Looking around a three-room apartment in Tokyo's eastern Edogawa Ward, remnants of its deceased owner's life are everywhere: yellowing family photographs, a black hairdryer caked in dust, old ¥100 notes and stacks of papers, magazines and books (including one titled "The I Hate to Housekeep Book").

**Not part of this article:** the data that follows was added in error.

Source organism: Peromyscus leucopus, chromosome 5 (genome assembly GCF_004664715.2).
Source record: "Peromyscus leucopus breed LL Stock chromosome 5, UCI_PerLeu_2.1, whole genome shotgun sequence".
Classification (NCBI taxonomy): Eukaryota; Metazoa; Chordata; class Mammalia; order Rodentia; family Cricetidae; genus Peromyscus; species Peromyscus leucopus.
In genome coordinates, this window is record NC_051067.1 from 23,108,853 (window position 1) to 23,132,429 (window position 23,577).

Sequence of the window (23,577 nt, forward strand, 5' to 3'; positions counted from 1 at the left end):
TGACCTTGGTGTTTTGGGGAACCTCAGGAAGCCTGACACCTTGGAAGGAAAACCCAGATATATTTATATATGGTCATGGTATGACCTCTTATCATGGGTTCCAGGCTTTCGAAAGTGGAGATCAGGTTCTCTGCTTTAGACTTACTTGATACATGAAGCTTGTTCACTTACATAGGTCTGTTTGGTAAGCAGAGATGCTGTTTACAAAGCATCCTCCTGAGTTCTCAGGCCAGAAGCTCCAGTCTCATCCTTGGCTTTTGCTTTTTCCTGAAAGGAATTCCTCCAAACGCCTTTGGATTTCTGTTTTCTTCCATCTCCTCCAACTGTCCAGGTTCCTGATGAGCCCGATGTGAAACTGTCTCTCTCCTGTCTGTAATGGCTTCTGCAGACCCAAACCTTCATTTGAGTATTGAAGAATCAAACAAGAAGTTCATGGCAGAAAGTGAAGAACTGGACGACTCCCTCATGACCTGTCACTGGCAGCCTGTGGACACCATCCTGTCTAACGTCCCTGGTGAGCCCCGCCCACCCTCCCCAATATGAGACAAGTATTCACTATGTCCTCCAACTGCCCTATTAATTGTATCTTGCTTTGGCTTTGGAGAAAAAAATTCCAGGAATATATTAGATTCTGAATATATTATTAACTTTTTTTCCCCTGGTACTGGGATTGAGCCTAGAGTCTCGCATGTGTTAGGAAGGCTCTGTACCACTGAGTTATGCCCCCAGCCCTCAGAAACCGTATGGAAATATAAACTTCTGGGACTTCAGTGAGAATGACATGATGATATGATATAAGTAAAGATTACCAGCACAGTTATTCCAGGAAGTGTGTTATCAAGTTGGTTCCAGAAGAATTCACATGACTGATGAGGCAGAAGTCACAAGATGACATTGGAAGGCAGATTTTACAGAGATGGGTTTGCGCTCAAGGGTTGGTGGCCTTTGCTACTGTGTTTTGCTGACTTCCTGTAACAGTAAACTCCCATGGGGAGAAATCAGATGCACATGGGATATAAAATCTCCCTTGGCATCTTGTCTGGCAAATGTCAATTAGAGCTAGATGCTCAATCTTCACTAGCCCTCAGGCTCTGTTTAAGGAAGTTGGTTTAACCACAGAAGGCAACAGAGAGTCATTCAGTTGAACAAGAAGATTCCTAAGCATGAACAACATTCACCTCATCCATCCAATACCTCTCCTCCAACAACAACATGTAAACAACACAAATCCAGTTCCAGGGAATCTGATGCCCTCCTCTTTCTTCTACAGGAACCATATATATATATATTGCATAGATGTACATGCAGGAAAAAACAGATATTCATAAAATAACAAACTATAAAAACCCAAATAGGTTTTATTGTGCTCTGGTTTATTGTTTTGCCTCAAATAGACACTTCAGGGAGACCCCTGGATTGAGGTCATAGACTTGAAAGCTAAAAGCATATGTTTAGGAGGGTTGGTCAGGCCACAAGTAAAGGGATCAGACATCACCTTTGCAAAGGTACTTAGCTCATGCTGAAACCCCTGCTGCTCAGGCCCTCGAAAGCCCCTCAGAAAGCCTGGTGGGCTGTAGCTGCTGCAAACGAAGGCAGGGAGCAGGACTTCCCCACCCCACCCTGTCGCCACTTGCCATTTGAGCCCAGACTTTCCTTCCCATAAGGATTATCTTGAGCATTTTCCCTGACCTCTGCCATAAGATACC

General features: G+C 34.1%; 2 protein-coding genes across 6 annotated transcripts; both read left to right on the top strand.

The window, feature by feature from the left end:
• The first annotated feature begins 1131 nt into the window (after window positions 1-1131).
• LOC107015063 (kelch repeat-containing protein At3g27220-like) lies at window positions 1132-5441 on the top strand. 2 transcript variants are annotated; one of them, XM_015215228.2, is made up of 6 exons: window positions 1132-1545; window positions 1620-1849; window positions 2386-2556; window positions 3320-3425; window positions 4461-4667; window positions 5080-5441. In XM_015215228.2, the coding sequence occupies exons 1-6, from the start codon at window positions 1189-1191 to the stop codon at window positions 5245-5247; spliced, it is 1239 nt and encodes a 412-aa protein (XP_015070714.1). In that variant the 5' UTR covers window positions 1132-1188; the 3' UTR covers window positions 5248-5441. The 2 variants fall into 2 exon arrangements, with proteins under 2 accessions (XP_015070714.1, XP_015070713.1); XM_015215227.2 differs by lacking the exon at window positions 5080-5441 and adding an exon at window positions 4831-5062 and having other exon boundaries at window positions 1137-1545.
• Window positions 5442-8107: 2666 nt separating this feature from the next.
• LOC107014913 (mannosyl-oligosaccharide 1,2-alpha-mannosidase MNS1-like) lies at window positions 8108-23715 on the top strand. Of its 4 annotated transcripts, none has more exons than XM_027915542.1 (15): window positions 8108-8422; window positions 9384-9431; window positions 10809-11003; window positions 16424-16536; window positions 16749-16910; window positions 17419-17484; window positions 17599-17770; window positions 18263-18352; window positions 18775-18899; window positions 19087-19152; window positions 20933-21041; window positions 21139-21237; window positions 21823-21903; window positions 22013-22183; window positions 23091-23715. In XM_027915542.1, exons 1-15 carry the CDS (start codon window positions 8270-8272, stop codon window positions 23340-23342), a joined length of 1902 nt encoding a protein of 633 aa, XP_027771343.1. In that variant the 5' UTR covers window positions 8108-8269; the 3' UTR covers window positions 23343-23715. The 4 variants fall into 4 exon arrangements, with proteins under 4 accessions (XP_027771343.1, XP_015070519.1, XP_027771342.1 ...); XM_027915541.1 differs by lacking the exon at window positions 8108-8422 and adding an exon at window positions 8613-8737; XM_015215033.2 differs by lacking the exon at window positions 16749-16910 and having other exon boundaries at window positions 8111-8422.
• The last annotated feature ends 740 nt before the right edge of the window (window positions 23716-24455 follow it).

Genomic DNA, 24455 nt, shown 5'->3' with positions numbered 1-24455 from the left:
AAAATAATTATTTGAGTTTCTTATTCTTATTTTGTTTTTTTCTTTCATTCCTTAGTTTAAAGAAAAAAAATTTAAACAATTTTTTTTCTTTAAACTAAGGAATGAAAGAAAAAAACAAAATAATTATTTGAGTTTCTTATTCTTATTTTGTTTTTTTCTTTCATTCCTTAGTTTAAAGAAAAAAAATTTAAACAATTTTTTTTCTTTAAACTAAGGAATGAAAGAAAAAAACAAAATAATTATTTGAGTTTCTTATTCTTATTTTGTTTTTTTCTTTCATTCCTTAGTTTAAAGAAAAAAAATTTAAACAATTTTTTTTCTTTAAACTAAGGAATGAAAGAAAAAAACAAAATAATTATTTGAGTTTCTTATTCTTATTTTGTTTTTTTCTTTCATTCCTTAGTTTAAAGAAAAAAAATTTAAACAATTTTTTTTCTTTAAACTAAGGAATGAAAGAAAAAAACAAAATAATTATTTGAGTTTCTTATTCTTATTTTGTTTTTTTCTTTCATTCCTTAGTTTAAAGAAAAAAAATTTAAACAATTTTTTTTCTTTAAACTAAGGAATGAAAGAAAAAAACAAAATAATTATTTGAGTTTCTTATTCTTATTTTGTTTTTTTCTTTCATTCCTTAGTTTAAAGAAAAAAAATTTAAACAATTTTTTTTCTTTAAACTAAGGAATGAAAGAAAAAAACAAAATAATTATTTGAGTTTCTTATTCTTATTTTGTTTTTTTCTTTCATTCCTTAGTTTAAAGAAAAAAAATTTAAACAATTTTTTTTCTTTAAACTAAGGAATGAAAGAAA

With gloved hands, staff members of a cleaning firm called Bxia are sifting through the various accumulated possessions and packing them into cardboard boxes. A 76-year-old woman had died here alone, only to be discovered several months later. Instructions from her estranged daughter who hired the firm are written on a piece of paper stuck to the wall.